Copil. What wonderful powers you possess! But you cannot think you can defeat me.”

He picked Jesper up, slamming him up against the scaffolding, slashing at his throat, blood beginning to pump out of him. Then, in a blur of speed, Skovajsa tied Jesper up in electrical cabling then grabbed Jesper’s chin in his clawed hand.

“You cannot heal when you cannot feed,” Skovajsa spat.

Jesper was bleeding from back, neck, head, shoulder, chest, his right arm hung nearly disconnected from his shoulder, a large gaping wound right above his heart. But they all oozed rather than bleed as uch as they should. It had all seemed to take place in slow motion but the entire fight had lasted nothing more than a minute, before I had finished taking a full step forward.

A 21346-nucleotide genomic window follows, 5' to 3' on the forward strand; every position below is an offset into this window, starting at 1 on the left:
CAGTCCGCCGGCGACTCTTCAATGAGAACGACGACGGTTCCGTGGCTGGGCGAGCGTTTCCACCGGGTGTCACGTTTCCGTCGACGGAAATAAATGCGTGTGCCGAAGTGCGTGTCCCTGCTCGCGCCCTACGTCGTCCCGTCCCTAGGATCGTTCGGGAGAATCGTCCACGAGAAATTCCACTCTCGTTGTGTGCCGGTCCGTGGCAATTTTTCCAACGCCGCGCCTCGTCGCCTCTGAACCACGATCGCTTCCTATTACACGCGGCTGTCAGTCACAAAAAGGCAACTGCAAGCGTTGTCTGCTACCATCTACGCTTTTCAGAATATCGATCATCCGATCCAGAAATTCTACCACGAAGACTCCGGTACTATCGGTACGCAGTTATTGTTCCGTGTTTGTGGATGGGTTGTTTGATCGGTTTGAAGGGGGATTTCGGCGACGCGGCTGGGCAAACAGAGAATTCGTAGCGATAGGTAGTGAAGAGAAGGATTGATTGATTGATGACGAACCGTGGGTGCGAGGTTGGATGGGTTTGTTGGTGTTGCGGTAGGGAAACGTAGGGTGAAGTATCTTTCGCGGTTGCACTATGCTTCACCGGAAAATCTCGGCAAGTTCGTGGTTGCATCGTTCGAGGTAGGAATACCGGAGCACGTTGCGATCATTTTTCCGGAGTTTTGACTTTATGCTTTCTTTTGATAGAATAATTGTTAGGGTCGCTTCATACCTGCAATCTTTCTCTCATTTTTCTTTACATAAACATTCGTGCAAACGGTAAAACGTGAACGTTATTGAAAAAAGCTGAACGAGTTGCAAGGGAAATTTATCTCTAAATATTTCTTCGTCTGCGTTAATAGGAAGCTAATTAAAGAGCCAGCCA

The movement drew Skovajsa’s attention. “This? This is what you would have over me?”

“Sophie, Sophie, get out of here,” Jesper panted, still struggling against the wiring, his left arm flexed and pulling. I couldn’t figure it out, why he couldn’t break free. Perhaps he was too weak.

Skovajsa punched him full in the face before walking calmly toward me. He clasped his hands together, like a schoolmaster or a priest before disciplining a child. “Now you have disappointed me enough, Sophie. You will submit. All of your knowledge, I will have it. After I make a snack of this rather mundane specimen. I’d had such high hopes for him but I obviously overestimated his specialness.” He stopped in the middle of the floor, spreading his arms wide like some player on a grand stage. “You will make me the most powerful vampire that ever lived!”